Before most small New England towns had single school buildings for elementary, middle and high school, small one-room schoolhouses like this dotted the landscape, especially in rural towns. Having smaller schools spread out allowed for a greater number of students to attend school without traveling by horseback long distances, and more local school buildings was a great solution. This c.1857 school building was in use until 1949, and it didn’t even have heat, running water, or electricity until the 1930s, making smart design a necessity to get the most out of the building. Large windows would provide natural light to flood the classroom and the steep gable roof would ensure snow to slide off the roof. Sadly, many towns have lost these buildings, but some have been restored or even repurposed as homes!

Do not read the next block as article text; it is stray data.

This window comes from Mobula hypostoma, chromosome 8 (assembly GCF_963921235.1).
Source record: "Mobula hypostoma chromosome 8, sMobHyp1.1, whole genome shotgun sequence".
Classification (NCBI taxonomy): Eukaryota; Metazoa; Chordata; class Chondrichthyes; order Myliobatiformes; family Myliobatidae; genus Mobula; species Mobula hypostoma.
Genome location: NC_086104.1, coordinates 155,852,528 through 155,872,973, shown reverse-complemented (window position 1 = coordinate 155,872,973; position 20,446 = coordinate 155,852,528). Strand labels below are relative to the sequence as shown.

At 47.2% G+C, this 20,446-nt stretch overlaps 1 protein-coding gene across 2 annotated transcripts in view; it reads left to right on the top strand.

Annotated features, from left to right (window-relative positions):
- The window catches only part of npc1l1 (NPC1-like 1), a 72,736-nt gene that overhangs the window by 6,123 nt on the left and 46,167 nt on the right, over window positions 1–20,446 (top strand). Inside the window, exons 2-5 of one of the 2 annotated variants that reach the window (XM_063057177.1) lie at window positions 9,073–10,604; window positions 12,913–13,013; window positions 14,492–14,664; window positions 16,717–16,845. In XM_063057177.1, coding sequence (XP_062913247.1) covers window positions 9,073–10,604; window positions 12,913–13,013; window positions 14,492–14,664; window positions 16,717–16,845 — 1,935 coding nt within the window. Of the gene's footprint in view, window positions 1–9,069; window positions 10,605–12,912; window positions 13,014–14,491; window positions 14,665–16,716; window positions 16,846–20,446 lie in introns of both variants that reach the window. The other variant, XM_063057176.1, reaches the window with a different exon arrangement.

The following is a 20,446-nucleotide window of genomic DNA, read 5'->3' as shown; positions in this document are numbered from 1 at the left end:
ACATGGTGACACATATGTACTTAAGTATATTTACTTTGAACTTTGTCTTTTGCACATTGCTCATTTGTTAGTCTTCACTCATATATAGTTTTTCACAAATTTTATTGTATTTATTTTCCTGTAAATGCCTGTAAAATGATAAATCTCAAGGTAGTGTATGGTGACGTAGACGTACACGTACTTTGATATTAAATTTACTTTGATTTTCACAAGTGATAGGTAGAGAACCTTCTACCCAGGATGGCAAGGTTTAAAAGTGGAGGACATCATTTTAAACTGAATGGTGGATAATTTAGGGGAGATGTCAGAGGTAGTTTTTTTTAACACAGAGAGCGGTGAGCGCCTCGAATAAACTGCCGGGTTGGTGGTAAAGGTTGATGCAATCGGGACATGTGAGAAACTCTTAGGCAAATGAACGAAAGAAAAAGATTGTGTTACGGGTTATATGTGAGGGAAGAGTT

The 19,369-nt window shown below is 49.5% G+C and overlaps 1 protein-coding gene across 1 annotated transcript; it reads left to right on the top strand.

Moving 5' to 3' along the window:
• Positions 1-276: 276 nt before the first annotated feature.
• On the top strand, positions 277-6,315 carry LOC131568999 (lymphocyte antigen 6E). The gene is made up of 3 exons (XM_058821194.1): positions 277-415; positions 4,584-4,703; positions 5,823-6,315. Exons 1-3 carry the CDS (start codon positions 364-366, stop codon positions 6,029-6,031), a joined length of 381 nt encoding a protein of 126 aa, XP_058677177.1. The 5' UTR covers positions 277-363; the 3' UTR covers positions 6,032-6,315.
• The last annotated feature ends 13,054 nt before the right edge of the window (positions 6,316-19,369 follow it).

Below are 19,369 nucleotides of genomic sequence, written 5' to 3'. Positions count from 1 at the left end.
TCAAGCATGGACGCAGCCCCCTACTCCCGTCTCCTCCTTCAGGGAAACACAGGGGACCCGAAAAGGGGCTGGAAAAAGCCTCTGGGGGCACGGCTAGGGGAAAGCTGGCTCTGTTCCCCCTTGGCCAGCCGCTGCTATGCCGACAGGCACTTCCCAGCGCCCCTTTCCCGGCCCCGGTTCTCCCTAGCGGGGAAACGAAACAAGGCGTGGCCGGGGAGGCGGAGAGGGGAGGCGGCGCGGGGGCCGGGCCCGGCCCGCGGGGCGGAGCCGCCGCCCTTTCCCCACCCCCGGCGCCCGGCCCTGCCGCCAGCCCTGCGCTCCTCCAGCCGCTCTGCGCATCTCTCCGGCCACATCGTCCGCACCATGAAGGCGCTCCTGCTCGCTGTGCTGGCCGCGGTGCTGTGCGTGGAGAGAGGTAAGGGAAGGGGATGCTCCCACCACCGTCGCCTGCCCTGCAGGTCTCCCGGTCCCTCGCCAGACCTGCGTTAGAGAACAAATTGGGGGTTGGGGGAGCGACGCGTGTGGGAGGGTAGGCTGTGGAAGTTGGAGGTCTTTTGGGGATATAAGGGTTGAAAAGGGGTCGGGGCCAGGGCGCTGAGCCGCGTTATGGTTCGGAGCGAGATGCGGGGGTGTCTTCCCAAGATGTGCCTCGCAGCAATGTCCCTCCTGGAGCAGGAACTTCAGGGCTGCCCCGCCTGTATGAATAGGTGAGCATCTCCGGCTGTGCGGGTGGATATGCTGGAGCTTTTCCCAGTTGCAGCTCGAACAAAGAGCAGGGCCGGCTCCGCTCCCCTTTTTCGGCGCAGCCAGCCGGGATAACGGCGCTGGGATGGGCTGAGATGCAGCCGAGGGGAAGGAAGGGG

Built in 1934 as the fourth high school for the town of Tewksbury, this Neo-Classical school building has seen better days. The Center School was designed by Miller and Beal architects of Portland, Maine, and likely funded with assistance of New Deal program funding during the Great Depression. The next year, Tewksbury Stadium was dedicated in 1938, which was a Works Progress Administration (WPA) project. The Tewksbury Center School retains many of the details that characterize its Neo-Classical Style including: the front gable entry portico supported by two-story Corinthian columns and pilasters, the wide frieze band with the band of dentil molding, the decoratively clad end bays framed by Corinthian pilasters, the broken pediment of the door surround, and keystones in the brick lintels. The town needed to expand at the end of the 20th century, and hired Architectural Resources Cambridge to design the John F. Ryan Elementary School, located behind this building. The Ryan Elemetary School is a pleasing design which is Post-Modern in style. The Center School has been used as offices for the School Department and was recently proposed to be demolished for surface parking, and a new school constructed elsewhere on the site. This seems very wasteful, and epitomizes the lack of regard for environmental or historical conservation in many cities and towns.